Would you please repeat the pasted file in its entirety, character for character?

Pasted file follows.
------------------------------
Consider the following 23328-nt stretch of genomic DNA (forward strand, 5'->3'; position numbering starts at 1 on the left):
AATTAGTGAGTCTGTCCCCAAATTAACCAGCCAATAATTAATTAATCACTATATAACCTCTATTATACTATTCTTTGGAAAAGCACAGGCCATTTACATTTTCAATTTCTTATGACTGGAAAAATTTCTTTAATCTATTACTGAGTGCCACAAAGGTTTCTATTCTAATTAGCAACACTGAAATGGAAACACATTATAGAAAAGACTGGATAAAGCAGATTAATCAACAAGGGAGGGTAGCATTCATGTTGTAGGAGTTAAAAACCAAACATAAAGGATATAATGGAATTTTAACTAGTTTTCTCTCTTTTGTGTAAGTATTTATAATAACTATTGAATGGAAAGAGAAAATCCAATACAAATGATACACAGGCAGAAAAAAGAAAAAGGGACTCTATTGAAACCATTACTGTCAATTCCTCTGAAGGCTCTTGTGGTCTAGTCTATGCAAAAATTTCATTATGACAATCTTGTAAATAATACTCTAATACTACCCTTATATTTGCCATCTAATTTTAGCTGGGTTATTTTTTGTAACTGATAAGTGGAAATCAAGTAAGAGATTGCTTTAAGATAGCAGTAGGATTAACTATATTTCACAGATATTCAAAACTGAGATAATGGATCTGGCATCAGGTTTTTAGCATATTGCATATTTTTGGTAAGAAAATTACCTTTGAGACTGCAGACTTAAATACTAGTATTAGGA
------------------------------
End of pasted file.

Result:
Consider the following 23328-nt stretch of genomic DNA (forward strand, 5'->3'; position numbering starts at 1 on the left):
AATTAGTGAGTCTGTCCCCAAATTAACCAGCCAATAATTAATTAATCACTATATAACCTCTATTATACTATTCTTTGGAAAAGCACAGGCCATTTACATTTTCAATTTCTTATGACTGGAAAAATTTCTTTAATCTATTACTGAGTGCCACAAAGGTTTCTATTCTAATTAGCAACACTGAAATGGAAACACATTATAGAAAAGACTGGATAAAGCAGATTAATCAACAAGGGAGGGTAGCATTCATGTTGTAGGAGTTAAAAACCAAACATAAAGGATATAATGGAATTTTAACTAGTTTTCTCTCTTTTGTGTAAGTATTTATAATAACTATTGAATGGAAAGAGAAAATCCAATACAAATGATACACAGGCAGAAAAAAGAAAAAGGGACTCTATTGAAACCATTACTGTCAATTCCTCTGAAGGCTCTTGTGGTCTAGTCTATGCAAAAATTTCATTATGACAATCTTGTAAATAATACTCTAATACTACCCTTATATTTGCCATCTAATTTTAGCTGGGTTATTTTTTGTAACTGATAAGTGGAAATCAAGTAAGAGATTGCTTTAAGATAGCAGTAGGATTAACTATATTTCACAGATATTCAAAACTGAGATAATGGATCTGGCATCAGGTTTTTAGCATATTGCATATTTTTGGTAAGAAAATTACCTTTGAGACTGCAGACTTAAATACTAGTATTAGGA